We review the latest on the ESG puzzle for allocators while also outlining how Vidrio Financial looks at ESG scoring.
‘Greenwashing’, is a cringe-worthy term for any allocator today, which essentially is defined as the disinformation disseminated by an organization so as to present an environmentally responsible public image. Allocators need to take special note of this term as more capital is being poured into funds that tout stronger environmental, social, and governance, (ESG) frameworks. According to a recent Morningstar report, ESG mutual funds and ETFs took in close to $120 billion in the first half of 2022, with total assets invested in ESG funds at $2.47 trillion through June 2022.
SEC ESG Disclosures for Allocators
As the SEC and others debate these rules, we thought it would be beneficial to provide a quick summary of the proposed rules on ESG. These are currently targeting Integration Funds, ESG-focused funds, and Impact Funds. Details on the initial rules are:
- ESG strategies would now have specific disclosures in annual reports, marketing materials, and more.
- ESG funds would need to be compared quickly across some sort of table for investor benefits.
- ESG funds would now disclose greenhouse gas emissions providing its as part of their investment strategy.
Regulators from the EU to the US, are constantly banging the drum on pushing for more comprehensive rules on what exactly constitutes an ESG fund and how much the fund managers adhere to the latest policies. To make matters worse, larger U.S. institutional investors are also subject to EU rules, which in our opinion may lead to more ‘global’ ESG standards for investors, (learn more about how Vidrio can help with ESG monitoring today).
The question then becomes what standards would make the most sense as the single rulebook to follow when reporting investments that are ESG compliant. In a letter by Steven Maijoor, Chair of the Board of Supervisors of the European Securities and Markets Authority (ESMA), he mentions that when compared with credit ratings, ESG ratings display very low levels of correlation across providers leading to issues down the investment value chain. The letter goes on to provide an example where a high-polluting industry could obtain a high environmental score from ESG rating providers which would lead to higher levels of investor confusion and a deeper need for greater transparency. With this increased level of transparency, you would in theory be able to minimize the risk around:
- Capital misallocation – Cathy Wood, CEO, ARK Invest stated back in August, that ESG investing has gotten out of hand, further explaining, “there was a lot of slapping lipstick on a pig and basically any portfolio being promoted as ESG”. This essentially worked out that everything renewable is being given a thumbs up in valuations and everything fossil-fuel-related is awful and should be avoided.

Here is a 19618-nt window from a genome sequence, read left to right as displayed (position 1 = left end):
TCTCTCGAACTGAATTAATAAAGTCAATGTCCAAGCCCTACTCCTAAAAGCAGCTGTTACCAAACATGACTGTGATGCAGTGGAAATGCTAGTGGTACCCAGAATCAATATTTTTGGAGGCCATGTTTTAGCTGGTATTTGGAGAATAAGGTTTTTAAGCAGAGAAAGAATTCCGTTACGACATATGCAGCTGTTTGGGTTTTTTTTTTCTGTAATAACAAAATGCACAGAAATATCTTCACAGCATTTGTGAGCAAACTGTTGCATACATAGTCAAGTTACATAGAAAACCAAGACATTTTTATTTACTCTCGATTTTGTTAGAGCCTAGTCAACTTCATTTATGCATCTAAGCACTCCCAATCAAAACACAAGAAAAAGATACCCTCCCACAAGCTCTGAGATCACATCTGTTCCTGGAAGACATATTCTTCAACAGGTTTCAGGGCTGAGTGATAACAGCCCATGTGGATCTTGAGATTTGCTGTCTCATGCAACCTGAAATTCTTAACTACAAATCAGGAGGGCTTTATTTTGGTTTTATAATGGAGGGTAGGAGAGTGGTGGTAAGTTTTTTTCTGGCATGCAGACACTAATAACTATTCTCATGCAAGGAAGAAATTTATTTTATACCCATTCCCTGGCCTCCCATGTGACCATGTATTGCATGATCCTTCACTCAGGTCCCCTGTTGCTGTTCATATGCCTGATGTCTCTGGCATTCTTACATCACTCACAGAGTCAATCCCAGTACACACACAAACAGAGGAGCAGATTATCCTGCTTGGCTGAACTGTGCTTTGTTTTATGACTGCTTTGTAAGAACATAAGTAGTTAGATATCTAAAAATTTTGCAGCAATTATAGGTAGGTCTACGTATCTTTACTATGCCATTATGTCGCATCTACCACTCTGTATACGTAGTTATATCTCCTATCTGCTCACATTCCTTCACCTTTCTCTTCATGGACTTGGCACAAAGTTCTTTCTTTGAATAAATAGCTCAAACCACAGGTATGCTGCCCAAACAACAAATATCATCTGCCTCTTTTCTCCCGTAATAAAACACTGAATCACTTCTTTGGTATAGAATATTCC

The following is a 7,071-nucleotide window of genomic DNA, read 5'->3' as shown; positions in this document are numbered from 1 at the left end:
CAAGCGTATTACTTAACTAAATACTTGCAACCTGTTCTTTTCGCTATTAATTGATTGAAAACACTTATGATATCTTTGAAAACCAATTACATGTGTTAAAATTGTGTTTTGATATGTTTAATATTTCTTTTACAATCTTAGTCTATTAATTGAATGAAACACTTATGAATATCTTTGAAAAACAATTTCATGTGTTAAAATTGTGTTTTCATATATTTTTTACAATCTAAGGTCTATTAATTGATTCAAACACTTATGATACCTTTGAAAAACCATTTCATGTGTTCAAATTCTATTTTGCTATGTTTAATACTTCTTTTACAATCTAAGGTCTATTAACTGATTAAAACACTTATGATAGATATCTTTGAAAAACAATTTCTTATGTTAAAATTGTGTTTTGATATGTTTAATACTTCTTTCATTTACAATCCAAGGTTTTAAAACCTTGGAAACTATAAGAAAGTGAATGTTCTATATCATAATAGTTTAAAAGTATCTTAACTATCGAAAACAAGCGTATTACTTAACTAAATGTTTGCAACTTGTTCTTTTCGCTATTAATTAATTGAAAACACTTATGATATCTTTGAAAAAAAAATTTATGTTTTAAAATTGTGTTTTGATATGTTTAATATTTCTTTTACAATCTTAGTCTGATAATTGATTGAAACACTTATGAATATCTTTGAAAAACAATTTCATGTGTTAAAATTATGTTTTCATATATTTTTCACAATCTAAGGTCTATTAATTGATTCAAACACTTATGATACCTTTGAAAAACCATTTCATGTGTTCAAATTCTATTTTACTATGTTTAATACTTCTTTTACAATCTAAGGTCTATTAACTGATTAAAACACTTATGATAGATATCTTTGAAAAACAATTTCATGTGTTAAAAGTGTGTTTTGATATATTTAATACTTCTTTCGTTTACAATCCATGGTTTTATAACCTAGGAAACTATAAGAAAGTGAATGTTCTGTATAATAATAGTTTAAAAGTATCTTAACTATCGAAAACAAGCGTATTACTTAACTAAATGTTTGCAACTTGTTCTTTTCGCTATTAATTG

- Conflicts of interest – one example could involve politics and how political goals impact ESG investments. Where do the tradeoffs happen when considering investor returns? If you’re managing a fund and maximizing returns, can you divest your holdings from all fossil fuels and still count on higher performance?
- Product Mis-selling – simply stated this has been heightened as the demand for ESG has grown and the rush of investors have sought out more “ESG” branded investment products. The issue now becomes a buyer/investor beware, as ESG claims need to be substantiated as well as adhere to future regulations. Terms that you should be aware of during your own ESG diligence would include: sustainable investing, responsible investing, socially responsible investing, and more that are clearly misaligned with the investment strategy being undertaken.
Asset managers look to be taking product mis-selling seriously as most recently BlackRock has appointed a new CFO, Martin Small who used to be head of the Wealth Advisory Business. BlackRock is also renaming its sustainable investing department to Sustainable and Transition Solutions in hopes of calming both sides of the political aisle. Also of note, according to BCG research one third of asset managers were at risk of losing +20% of their mandates due to product mis-selling when it came to ESG badging.
Vidrio’s ESG Approach
The importance of ESG is being seen across the allocation community and understanding the impact and regulation playbook will take some time to develop. In seeing the demand by investors for better ESG applications, Vidrio embarked on a journey to allow clients the flexibility to run various ESG scenarios and develop a score as part of the investment teams’ analysis. Given the lack of standardization in the ESG space (despite the rising tide of regulations), ESG scoring inside Vidrio can incorporate both qualitative and quantitative data ranging from risk factors to companies and more.
To learn more about how Vidrio solves the ESG puzzle for asset managers, endowments and foundations, pensions, sovereign wealth funds, and more, click here.